Lesser Known Classics in Movies: Part 1
We all know that the Aston Martin DB5 was used in Goldfinger and that Mini’s were the trio in Italian Job; But what about the lesser known cars in famous movies? Hidden under body-kits, rare cars or Frankensteined together from different parts? In this article we’ll test your knowledge of these hidden classics in famous movies.
Our first movie is set in a world where mega-cities have a judge, jury and executioner police force to enforce law. Overpopulation and a crime inclined populous require tank-like taxi cabs to keep passengers and drivers safe. In the 1995 Judge Dredd film adaptation the crew teamed up with Land Rover to create these futuristic taxis for the background scenes of this action movie.
The Land Rover 101 Forward Control (or FC) was a vehicle produced by Land Rover in 1978, at first being soft ‘rag-top’s, and then later being rebuilt with hard-top ambulance bodies. Used as Medic vehicles, Gun Tractors and radio communication trucks, these powerful military vehicles ran on a V8 engine which was placed at the under-rear of the vehicle eliminating the need for a bonnet and therefore reducing its space in transport aircraft. The rarest body-type of this vehicle is the Electronic Warfare ‘Vampire’ body wherein 21 were ever built and less than half survive today.
Dumber and Dumber
Getting Ruff-er with our second car is this mobile dog-grooming van from the 1994 adventure-comedy Dumb and Dumber. The film tells the story of two stupid best friends played by Jim Carrey and Jeff Daniels who stumble across some money that has connections to crime.
To throw you a bone here, this tail-wagging, head turning van is based off the 1984 Ford Ecoline van. This American van boasts a sporting 460 V8 engine, and 225 horsepower… Or should we say dog power?
Back in the 1960’s the caped crusader was more of a pants crusader, but alongside the campy comedy and zany sound effects this exciting car sat as Batman’s primary mode of transportation.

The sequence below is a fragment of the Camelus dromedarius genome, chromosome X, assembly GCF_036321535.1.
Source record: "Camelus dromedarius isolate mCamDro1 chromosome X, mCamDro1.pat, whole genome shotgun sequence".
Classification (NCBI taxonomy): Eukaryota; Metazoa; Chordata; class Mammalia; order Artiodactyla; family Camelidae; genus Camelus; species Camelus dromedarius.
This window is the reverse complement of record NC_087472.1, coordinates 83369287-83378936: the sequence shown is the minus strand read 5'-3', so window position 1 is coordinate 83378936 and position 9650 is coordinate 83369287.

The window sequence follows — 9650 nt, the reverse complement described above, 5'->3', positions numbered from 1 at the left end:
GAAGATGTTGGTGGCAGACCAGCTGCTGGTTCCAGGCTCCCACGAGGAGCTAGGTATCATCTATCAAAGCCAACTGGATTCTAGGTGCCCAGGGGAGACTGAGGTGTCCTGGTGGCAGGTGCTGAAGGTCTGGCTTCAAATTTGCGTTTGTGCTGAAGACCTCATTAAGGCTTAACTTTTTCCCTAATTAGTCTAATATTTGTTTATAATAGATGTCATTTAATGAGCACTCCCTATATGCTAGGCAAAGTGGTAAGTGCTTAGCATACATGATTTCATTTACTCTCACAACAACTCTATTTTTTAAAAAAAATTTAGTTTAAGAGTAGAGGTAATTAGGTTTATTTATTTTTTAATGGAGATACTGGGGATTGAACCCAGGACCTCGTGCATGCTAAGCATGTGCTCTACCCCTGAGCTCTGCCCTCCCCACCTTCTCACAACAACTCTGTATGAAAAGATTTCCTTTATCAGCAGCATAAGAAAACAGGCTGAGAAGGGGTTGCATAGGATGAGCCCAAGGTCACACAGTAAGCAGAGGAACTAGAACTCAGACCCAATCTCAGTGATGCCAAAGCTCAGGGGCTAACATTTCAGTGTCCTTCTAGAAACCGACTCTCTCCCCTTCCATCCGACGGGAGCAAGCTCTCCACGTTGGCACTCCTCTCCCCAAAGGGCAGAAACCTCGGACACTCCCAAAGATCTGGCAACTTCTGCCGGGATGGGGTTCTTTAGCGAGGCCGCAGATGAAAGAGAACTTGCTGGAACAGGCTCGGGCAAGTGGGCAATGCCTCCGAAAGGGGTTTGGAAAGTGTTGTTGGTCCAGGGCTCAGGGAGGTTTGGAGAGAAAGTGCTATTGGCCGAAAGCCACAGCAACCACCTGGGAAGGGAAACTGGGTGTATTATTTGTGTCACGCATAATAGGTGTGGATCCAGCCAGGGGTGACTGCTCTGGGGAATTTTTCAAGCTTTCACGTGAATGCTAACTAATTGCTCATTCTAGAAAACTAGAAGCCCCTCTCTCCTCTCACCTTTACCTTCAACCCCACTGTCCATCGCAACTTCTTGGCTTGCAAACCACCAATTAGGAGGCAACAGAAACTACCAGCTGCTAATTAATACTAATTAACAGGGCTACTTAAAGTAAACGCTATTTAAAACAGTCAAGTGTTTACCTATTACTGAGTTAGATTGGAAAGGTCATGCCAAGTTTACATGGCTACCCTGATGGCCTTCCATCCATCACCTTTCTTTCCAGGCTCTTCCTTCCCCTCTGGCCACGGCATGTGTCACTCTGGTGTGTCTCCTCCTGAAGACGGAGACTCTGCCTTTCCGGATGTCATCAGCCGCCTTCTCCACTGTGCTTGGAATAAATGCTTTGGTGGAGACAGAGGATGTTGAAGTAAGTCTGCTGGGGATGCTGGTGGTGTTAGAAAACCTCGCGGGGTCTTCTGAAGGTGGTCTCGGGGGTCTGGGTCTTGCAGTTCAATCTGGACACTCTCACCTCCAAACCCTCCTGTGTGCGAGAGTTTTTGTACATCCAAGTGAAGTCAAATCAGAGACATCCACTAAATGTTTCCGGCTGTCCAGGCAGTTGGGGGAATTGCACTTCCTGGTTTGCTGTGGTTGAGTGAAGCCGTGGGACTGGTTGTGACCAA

The Lincoln Futura was displayed at auto show circuits in 1955 and was then modified into the Batmobile we remember fondly in 1965. It was born as a concept car which was hand built in Italy costing the impressive equivalent of $2,300,000 ($250,000 in 1954).
As of December 2017, Road-worthy, fibreglass replicas of the Batmobile are being made with DC’s blessing by Fiberglass Freaks in Logansport, Indiana.
The League of Extraordinary Gentlemen
The Nautilus is a beautiful car driven in the dieselpunk superhero crossover adventure film The League of Extraordinary Gentlemen. Combining a mix of a Mexican Cartel and Italian Grandeur aesthetics this long, 6-wheeled ivory beauty owns the road with its sheer size.
Technically a Frankencar of sorts this put-together vehicle sits on the chassis of a Land Rover Fire Tender while its body is based on popular a Cadillac Limousines of the time. The convertible feature alongside its French Gothic silver embellishments were added by the movie’s art director as a stylistic choice. The car has actually been put on the Land Rover’s chassis backwards as the Fire Tender has 4 wheels at the back and 2 at the front, whereas its vice versa for this mafia-esque beauty.
Going back to the caped crusader; in Tim Burton’s Batman and Batman Returns this aerodynamic and frightening jet-powered tank of a car ranked in as the most popular Batmobiles of all time. The car wields an arsenal of weapons, houses a smaller vehicle inside it for escaping tight situations and features actually functioning gadgets including the Jet Burner of which could only burn for 15 seconds due to fuel consumption.
There are so many cars to talk about, so much so that we’re only about half way through. To view the second half of this list you can click here.
Also, if you feel we’ve missed any vehicles off the list, leave a comment of cars you think should have been included on our social media.
- Pschleut, Wikipedia Commons
- Alf van Beem, Wikipedia Commons
- Heather Paul, flickr
- Jeremy, Wikipedia Commons
- Greg Gjerdingen, flickr
- Zenix Net, Wikipedia Commons
- Brian Burnell, Wikipedia Commons
- Elliott Brown, Flickr
- Jeremy, Wikipedia Commons